Tuesday, January 05, 2010

NC Medicaid : ACCESS Care/ NC DHHS struggles to address tiers of barriers intrinsic to that system

I had a useful telephone call yesterday w/the ACCESS Care nurse, J. Frady (jfrady@ncaccesscare.org; overviewing Swain & Jackson county in western NC), which is devoted, via NC DHHS, to reigning in Medicaid costs. Two of my Medicaid clients, both heavy medical utilizers related to chronic illnesses requiring persistent medical care, received letters from ACCESS Care/ NC DHHS in an attempt to link these recipients to medical health care providers.

That's a great idea but both of them have PCP or Primary Care Providers. One has a life-time seizure disorder and requires monitoring of anti-seizure medication blood levels and the other has chronic pain and over the past couple of weeks -----when the doctor was not available from the large medical practice in Waynesville, NC----- has been refused treatment by the two local emergency rooms even after being transported there by ambulance.

Her problem? Oh, the non-narcotic/ neurogenic pain medication, Lyrica ($90 for 30 pills the pharmacy supervisor told me) which allows her to find sufficient relief from her fibromyalgia now requires a Medicaid pre-authorization even if there is a script in place at the pharmacy. Thus, she could not get her Lyrica over the long Christmas holiday and sat in her cold trailer suffering and going to the ER where they would not treat her as they believed her to be seeking narcotic pain medication. TWO ER's would not treat her.

As re: the other client, ACCESS Care via NC DHHS, had suggested that a Haywood county client find transportation to Jackson county, over a 50 mile round trip, in order to see a provider that has been linked to seeing Medicaid clients. I guess the client could line up the Medicaid van but the problem w/ this is that the Medicaid van picks people up very early and brings them home late for one physician appointment. Additionally, this is a significant charge for the state or NC Medicaid. The client needs a PCP in the same town and there are only two Medicaid PCP in Waynesville, NC.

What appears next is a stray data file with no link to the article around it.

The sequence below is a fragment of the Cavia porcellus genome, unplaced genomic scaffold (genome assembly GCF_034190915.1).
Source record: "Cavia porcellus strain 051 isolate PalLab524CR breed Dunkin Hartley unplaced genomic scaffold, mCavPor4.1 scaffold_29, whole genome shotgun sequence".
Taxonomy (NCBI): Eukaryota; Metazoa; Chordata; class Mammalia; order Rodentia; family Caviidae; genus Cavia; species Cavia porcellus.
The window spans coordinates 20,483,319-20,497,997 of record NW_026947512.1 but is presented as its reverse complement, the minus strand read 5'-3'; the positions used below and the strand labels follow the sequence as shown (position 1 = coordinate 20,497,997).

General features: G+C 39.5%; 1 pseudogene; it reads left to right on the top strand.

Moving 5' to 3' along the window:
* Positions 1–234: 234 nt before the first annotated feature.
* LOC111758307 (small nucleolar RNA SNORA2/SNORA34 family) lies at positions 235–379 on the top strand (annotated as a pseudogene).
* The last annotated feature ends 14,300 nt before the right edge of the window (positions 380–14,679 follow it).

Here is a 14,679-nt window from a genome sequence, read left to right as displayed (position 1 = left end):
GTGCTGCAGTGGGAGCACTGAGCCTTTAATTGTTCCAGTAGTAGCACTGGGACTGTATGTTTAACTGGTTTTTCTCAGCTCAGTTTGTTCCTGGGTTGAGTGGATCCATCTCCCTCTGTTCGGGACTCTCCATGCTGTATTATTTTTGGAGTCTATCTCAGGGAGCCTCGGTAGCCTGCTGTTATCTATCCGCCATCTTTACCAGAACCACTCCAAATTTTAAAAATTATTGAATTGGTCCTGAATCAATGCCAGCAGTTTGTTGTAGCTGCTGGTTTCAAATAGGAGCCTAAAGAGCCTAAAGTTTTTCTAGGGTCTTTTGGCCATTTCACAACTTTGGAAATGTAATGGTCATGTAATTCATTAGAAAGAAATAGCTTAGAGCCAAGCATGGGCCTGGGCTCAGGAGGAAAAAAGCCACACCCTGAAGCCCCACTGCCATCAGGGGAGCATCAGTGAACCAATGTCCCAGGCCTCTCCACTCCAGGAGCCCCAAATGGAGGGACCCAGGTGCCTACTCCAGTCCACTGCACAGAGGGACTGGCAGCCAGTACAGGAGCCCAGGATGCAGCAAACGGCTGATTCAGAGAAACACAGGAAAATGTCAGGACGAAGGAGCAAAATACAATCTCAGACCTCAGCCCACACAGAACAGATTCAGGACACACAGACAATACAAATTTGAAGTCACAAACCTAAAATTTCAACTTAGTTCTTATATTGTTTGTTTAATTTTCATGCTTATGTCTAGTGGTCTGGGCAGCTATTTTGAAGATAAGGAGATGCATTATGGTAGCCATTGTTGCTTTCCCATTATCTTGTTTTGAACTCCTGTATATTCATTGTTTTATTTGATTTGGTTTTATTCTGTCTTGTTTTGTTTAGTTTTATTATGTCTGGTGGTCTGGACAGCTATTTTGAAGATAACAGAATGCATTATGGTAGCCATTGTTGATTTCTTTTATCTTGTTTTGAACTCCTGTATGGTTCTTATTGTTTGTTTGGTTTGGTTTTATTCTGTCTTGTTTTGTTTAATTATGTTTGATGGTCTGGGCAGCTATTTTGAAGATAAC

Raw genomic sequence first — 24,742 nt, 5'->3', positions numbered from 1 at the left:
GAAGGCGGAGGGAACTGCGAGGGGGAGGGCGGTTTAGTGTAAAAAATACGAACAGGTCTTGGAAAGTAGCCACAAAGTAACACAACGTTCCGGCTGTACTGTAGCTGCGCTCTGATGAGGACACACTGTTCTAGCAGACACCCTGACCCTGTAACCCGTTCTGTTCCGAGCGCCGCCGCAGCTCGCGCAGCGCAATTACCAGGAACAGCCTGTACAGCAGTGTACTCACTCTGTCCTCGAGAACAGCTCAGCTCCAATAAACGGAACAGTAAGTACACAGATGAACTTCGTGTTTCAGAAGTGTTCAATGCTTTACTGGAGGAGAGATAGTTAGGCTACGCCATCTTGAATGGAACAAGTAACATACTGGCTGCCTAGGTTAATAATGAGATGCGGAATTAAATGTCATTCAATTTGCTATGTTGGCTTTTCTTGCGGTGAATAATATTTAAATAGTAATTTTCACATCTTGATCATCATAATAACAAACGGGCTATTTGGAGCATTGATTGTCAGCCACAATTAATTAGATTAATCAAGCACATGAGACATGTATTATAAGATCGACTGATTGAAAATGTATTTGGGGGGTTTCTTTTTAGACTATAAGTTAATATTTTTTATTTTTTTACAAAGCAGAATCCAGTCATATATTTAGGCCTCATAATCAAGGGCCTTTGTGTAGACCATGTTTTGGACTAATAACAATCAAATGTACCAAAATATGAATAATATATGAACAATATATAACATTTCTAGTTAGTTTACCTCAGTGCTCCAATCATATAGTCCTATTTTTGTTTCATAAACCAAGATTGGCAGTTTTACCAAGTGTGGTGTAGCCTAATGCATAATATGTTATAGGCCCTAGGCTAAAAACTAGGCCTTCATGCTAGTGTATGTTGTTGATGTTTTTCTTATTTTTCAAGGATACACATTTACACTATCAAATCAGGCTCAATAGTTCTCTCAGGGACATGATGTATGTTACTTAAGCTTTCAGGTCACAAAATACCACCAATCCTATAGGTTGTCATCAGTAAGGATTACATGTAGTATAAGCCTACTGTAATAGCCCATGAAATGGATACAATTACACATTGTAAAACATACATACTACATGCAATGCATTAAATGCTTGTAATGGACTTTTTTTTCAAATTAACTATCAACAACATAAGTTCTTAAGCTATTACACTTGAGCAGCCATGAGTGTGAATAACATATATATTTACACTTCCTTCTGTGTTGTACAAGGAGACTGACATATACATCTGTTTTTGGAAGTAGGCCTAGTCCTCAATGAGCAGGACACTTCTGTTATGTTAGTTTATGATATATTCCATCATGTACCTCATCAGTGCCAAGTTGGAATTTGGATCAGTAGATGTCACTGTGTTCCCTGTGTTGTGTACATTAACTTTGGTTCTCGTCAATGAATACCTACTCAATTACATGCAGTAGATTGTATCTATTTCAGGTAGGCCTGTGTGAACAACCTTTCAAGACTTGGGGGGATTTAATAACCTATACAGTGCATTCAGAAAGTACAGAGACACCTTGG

The PROBLEM is that if they have to miss a visit due to: 1. no transportation 2. not having the $3 co-pay, for instance, the provider drops them. Oh yeah: remember NC DHHS Mental Health Community Support Services which are getting ready to die out for adults over 21? They were providing some of the transportation to these appointments.

If the client is dropped by the medical practice for not making their one appointment, then they have to find----or better said I have to help them find----a PCP whom takes Medicaid.

There are two primary care providers in Haywood county for Medicaid clients, w/ one being at Mountain Medical in Clyde, NC, and the other associated w/ Haywood Women's Center (sees males also; in temporary housing at this time). Thankfully, both providers have been able to provide ACUTE visits which allowed the clients to be seen within a week. Otherwise, the appointment would have been in MAY, 2010 and in fact the official intake is still in May, 2010.

They were pulled into the ACCESS Care / NC DHHS system as a result of frequent emergency room visits. I'm told that everytime an ambulance takes someone to the hospital, that's a $500 fee. That does not include the emergency room care/ medications/ other costs. So, you might figure 2 grand for a visit which should have been addressed by the PCP but then as a result of the pre-authorization of the Lyrica, the client would not have been able to get her medication ANYWAY.

You might speculate that a lot of money could be saved re: these people w/ some chronic health issues if there were more Medicaid providers instead of those 2 grand ambulance trips in order to simply get some anti-seizure medication or relief from chronic pain.

I see these clients in their homes and I like to think I provide a liason service between then and their physicians whom, as you might expect, get a little tired of hearing from this clinical/ health psychologist via letters & phone calls.

What compounds the entire issue is a simple matter which should have been addressed decades ago and that is the interfacing of medical information across providers which still protects HIPAA concerns.

Oh, and that doesn't include the third client who takes Opana ($1500/ month: a time release narcotic medication). She couldn't get access to that because Medicaid apparently runs out of money towards the end of the year whereupon the pharmacy attempts to bill Medicare, Part D, which simply boots the matter back to NC Medicaid which says that Medicare needs to pay for it. Their explanation? It takes a long time to cross-over the records from 2009 to 2010 so that next year we all start this process again.

NC Medicaid might save a whole lot of money by considering all the boondoggles like those described above that simply cause more----not less----money to be spent. Forget the fact that human suffering takes place. As Dylan said: money talks: bull---- walks.